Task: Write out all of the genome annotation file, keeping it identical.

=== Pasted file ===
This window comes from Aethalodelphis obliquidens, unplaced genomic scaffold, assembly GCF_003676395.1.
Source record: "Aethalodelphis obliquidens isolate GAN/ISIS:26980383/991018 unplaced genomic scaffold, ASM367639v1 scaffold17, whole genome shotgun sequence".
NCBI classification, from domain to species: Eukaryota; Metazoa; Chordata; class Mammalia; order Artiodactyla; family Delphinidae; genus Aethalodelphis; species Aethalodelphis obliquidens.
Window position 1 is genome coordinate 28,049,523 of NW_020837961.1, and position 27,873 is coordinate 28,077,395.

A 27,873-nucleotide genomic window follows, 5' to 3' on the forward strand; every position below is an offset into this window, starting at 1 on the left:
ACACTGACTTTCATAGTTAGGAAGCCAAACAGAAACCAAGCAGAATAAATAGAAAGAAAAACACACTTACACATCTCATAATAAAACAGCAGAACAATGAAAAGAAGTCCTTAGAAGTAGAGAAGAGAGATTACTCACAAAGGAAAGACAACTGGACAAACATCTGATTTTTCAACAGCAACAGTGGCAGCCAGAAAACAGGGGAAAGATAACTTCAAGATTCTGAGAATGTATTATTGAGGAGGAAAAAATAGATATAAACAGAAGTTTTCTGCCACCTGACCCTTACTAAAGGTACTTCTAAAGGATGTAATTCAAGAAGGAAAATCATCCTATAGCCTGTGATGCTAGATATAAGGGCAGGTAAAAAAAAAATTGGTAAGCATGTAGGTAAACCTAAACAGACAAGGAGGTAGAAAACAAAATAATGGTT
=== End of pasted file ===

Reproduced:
This window comes from Aethalodelphis obliquidens, unplaced genomic scaffold, assembly GCF_003676395.1.
Source record: "Aethalodelphis obliquidens isolate GAN/ISIS:26980383/991018 unplaced genomic scaffold, ASM367639v1 scaffold17, whole genome shotgun sequence".
NCBI classification, from domain to species: Eukaryota; Metazoa; Chordata; class Mammalia; order Artiodactyla; family Delphinidae; genus Aethalodelphis; species Aethalodelphis obliquidens.
Window position 1 is genome coordinate 28,049,523 of NW_020837961.1, and position 27,873 is coordinate 28,077,395.

A 27,873-nucleotide genomic window follows, 5' to 3' on the forward strand; every position below is an offset into this window, starting at 1 on the left:
ACACTGACTTTCATAGTTAGGAAGCCAAACAGAAACCAAGCAGAATAAATAGAAAGAAAAACACACTTACACATCTCATAATAAAACAGCAGAACAATGAAAAGAAGTCCTTAGAAGTAGAGAAGAGAGATTACTCACAAAGGAAAGACAACTGGACAAACATCTGATTTTTCAACAGCAACAGTGGCAGCCAGAAAACAGGGGAAAGATAACTTCAAGATTCTGAGAATGTATTATTGAGGAGGAAAAAATAGATATAAACAGAAGTTTTCTGCCACCTGACCCTTACTAAAGGTACTTCTAAAGGATGTAATTCAAGAAGGAAAATCATCCTATAGCCTGTGATGCTAGATATAAGGGCAGGTAAAAAAAAAATTGGTAAGCATGTAGGTAAACCTAAACAGACAAGGAGGTAGAAAACAAAATAATGGTT